Smile, you are on candid camera!

Surveillance cameras, hidden and visible, have become a norm in today’s society.

You can expect to find them near ATM machines, service stations and many other retail outlets throughout New Zealand.

Auckland’s Central Business District has scores of hidden cameras, which capture every movement round-the-clock.

No one really bothers about them.

But with the new ‘Search & Surveillance Act’ that came into effect on October 1, 2012, you have to be careful what you do and say.

The Act has drawn together the powers that existed under 68 separate laws, authorising more government agencies to carry out surveillance operations.

Reasonable grounds

The only requirement to meet the threshold is that the agencies could survey an area or search a person if they had ‘reasonable ground’ for believing that someone had committed or would commit an offence.’

The Police could complete some forms of surveillance and searches without warrants. It would depend on situations.

Could this mean a massive expansion of police powers and breach of Bill of Rights of people?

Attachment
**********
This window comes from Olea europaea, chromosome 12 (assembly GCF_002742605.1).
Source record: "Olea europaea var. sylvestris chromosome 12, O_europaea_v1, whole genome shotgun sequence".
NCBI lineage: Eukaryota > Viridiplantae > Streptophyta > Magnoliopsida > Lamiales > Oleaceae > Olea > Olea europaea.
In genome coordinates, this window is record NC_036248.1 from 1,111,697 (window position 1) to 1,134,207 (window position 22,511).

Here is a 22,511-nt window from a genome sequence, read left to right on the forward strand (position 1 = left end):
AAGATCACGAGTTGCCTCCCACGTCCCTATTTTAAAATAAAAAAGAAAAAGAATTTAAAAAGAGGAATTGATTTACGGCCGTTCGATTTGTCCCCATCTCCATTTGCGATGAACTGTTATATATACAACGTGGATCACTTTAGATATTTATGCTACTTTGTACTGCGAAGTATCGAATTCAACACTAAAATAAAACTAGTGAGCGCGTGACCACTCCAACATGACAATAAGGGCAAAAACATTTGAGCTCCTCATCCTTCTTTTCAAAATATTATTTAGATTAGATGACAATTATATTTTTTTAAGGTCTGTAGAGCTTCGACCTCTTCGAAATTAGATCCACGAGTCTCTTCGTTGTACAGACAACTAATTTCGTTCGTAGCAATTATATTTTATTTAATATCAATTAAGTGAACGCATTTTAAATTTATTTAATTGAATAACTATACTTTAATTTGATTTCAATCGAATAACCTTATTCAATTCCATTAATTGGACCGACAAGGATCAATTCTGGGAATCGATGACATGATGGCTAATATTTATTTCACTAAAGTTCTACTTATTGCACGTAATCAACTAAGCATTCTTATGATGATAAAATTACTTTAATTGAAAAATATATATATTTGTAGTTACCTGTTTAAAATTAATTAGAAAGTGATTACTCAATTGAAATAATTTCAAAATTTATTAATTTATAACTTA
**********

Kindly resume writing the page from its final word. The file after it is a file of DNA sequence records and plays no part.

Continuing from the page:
Not really but it would mean that all of us must ensure that we are not in any of those situations advertently or inadvertently.

Tracking devices

How does one know whether someone is watching and if so in what manner?

Surveillance could be through a tracking device (open or implanted) to ascertain the location of an object or a person and may not be always be visual.

A visual surveillance device is used to observe or record a private activity.

The Act contains a new definition of ‘computer searches,’ making it clear that remote access for searching computers is permitted, subject to specific situations.

The legislation is wide-ranging and involves many government agencies.

The Police would exercise the right to access your computer if they ‘have reasonable grounds’ to do so.

You must make sure that your computer does not have anything illegal.

The Government will review the new legislation after four years.

Ram Sastry is a Barrister specialising in Criminal, Immigration, Traffic and Family Laws. He can be contacted on (09) 2708607 Mobile 021-2307222

Email: sastryrambhatla@gmail.com

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